“As a therapist, I wouldn't wholly rely on devices like this,” Sully says. “But they are easy to use and reduce the amount of strain on your hands and wrists. They are a great compliment to a regular massage regime.”
Several months ago I took home a top-of-the-line Theragun Pro and so far it does exactly what it claims. The adjustable head and interchangeable tips make it easy to precisely target any part of my body, even the center of my back. The custom speed options let me soothe my sore legs without excessive pain. And using the gentlest setting helps me warm up before hard rides.
It also connects via Bluetooth to a handy app that guides me during a session to apply the correct pressure and hit the right spots. Because it’s so effective and easy to use (I can do it on the couch), it’s been replacing the foam roller in my daily massage routine.
The most surprising benefit is how it has improved my sleep. I suffer from restless legs and my Polar Vantage says that most nights I get less than one hour of deep sleep. Therabody recommends spending two minutes on each major muscle group to “down-regulate” your nervous system before bed. I’ll hit my legs before bed and I find that I kick around less, fall asleep faster, and feel more rested the next day.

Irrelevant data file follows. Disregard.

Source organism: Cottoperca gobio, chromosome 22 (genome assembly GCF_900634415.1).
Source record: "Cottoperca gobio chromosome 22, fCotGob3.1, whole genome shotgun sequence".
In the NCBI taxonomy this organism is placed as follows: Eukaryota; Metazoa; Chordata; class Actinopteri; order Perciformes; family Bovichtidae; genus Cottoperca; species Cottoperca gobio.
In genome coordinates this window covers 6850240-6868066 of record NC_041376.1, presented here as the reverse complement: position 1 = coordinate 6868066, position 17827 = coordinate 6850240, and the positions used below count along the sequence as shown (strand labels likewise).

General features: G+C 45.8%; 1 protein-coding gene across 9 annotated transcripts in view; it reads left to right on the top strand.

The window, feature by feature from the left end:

The Theragun does come at a price. The Pro model I’m using is — gasp — $599.00. Fortunately, there are four Theragun models at different price points. The more expensive models are quieter, have longer battery life, and have the power to continue operating when more force is applied. The Pro and Elite also have an OLED screen and a force meter.
The affordable Theragun Mini is the most popular model, but the Theragun Elite is the one I’d choose if I had to purchase again. The Elite provides enough power for my needs, has a lot of the same features as the Pro (I can live without the articulating head), and it's still quiet enough for me to use while watching TV.
Theraguns are the gold standard for percussive therapy massage guns, but there are some more affordable options out there. Researchers in the referenced mobility study used Hyperice’s Hypervolt massage gun.
Hyperice products are well reviewed and the best Theragun alternative. They lack the polish of Theragun but provide many of the same features including adjustable speed, interchangeable tips, and Bluetooth connectivity.
Be wary of cheap, no-name options because they often lack power and aren't effective. Well designed massage guns also produce to proper speed and amplitude and use closed-cell foam tips to prevent accidental tissue damage.
Of course, massage guns aren't required for good self-massage, and crusty old pros like Sully maintain that simple foam rollers are good enough for most riders. But if you ride a lot, want to recover as efficiently as possible, and have the budget, massage guns are worth it. I, for one, embrace this futuristic massage technology.
Photos courtesy of Therabody.